While the Ambani brothers duke it out in the courts over the price of gas that Anil will have to pay Mukesh, a whole bunch of companies is sitting on the sidelines, desperately hoping that Anil comes out the loser in this longdrawn out family spat. Reason? They have no desire to fork out $4.20 per unit of gas while Anil makes merry at $2.34.
The plants run by these companies — which include the 460 MW Konaseema Power, 464 MW Gautami Power, 220 MW GVK Power (I) and 388.5 MW Vemagiri Power, amongst others—were lying idle for two to three years, starved of the lifeblood of gas that they needed as fuel. The developers’ calculations on fuel linkages had gone awfully awry. Says one CEO: “We set up the plant with 70 per cent loans and were paying interest even as our units lay dormant.”
Today, these companies are visibly relieved thanks to Mukesh’s Reliance Industries Ltd. (RIL) opening up its spigot of gas that has breathed new life into them. Since April, these companies have been working nonstop at nearly full capacity in the hope of beginning to recoup all that investor money—not to mention interest payment on debt over the past years—that was ploughed into these projects.
Now, however, just as these companies are hitting their stride, they face the prospect of junior Ambani paying a price that is half of what they are coughing up for gas if he wins his court case—a mammoth competitive disadvantage in both scale and price for these smaller rivals. “This fight is over the price, not the supply of gas,” says a CEO. Consequently, these companies have both written to the government and some have even filed affidavits in the apex court to ensure uninterrupted supply to their plants—an action seen by the younger Ambani as clearly favouring his elder brother.
Meanwhile, is supply of gas in the future also something to be concerned about in this high-stakes power game? After all, companies such as GVK were bleeding because of lack of fuel supply, torpedoing the plans of their investors. The past years even saw power company NTPC bizarrely being squeezed by its sister government organisation, ONGC, over fuel. Plus, in April, RIL inked gas supply deals with nine power companies, which means a lot more fingers in the gas pie.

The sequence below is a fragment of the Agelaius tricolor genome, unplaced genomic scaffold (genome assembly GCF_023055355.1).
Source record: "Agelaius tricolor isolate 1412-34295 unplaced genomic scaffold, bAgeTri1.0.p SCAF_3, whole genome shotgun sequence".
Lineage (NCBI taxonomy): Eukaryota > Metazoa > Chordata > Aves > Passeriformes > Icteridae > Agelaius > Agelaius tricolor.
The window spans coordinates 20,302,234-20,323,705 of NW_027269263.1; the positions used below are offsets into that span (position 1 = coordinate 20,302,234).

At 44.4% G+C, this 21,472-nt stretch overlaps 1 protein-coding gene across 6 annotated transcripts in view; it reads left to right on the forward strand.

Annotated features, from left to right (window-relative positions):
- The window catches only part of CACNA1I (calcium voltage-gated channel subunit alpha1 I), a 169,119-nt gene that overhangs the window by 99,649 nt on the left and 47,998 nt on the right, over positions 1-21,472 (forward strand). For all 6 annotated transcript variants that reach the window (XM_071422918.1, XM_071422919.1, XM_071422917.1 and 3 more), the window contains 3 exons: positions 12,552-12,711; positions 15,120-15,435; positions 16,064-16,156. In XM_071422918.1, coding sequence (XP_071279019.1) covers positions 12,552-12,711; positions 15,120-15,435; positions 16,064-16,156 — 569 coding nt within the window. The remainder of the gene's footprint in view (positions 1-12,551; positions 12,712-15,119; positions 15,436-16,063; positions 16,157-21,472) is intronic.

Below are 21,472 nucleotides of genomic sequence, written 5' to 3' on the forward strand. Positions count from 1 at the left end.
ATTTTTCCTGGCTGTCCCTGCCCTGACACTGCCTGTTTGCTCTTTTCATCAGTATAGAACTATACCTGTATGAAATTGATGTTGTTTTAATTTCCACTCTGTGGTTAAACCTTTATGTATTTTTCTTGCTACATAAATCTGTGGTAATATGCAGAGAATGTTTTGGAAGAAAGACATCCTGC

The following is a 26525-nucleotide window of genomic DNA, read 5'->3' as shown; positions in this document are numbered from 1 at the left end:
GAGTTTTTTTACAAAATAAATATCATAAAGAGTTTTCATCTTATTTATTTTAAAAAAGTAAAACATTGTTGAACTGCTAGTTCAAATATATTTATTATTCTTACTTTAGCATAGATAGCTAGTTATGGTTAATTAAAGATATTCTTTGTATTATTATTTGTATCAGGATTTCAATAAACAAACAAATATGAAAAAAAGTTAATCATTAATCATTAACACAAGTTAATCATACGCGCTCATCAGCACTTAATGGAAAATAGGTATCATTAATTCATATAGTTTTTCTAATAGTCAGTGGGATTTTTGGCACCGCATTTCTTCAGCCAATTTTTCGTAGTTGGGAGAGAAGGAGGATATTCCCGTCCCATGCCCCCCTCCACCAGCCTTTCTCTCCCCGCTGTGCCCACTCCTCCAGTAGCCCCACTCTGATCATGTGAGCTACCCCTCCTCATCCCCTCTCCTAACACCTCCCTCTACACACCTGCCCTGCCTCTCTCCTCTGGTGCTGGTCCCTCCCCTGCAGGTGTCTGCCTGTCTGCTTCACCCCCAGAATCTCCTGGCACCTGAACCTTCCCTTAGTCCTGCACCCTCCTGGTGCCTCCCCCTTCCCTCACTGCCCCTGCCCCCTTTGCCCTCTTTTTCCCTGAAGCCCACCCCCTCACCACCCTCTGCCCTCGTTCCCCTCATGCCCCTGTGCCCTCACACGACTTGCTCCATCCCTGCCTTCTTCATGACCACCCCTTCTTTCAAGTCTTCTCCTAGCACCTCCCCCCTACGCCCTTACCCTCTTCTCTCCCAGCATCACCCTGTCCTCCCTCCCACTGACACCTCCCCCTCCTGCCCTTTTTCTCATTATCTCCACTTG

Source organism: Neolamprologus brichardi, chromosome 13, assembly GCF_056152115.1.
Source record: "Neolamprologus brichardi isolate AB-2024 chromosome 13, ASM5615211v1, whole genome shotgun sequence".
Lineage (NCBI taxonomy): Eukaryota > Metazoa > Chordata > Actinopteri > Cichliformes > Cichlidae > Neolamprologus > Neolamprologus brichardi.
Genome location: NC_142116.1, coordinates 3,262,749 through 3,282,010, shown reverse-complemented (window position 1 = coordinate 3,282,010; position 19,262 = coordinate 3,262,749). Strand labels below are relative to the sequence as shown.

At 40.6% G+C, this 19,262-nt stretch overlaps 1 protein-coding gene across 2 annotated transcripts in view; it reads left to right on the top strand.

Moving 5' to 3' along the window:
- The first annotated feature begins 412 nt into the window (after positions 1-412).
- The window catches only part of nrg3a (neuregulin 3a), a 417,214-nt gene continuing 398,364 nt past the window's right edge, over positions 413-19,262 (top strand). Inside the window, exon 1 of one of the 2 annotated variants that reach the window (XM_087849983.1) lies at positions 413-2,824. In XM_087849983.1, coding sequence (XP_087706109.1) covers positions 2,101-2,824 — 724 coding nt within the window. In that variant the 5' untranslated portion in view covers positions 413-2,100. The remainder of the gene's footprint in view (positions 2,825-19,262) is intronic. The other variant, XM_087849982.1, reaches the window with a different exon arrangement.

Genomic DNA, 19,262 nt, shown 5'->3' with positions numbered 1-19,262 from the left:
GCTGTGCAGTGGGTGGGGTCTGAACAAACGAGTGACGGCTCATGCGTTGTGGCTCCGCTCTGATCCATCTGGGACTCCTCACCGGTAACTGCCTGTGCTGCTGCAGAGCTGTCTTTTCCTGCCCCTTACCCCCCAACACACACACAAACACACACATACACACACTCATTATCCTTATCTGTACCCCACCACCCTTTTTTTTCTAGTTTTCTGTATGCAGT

Girish Solanki, a senior power sector analyst with Angel Broking, says that “it’s true that RIL will eventually produce 80 mmscmd of gas but you cannot count on half of that production till the Supreme Court finally settles the dispute.” If the final judgment goes in favour of either Reliance Natural Resources Ltd. (RNRL) or NTPC or both, the gas supply could go down as much as 40 mmscmd, from 80 mmscmd, predicts a Citigroup report. “That could result in the existing gas-deficient units once again relying on liquid fuels for their energy needs,” it warns.
Until then, these smaller power players will do their bit to scuttle Anil from availing himself of cheap gas for his proposed 7,480 MW Dadri plant. If it doesn’t, that decision could throw these firms once again into yet another battle for survival.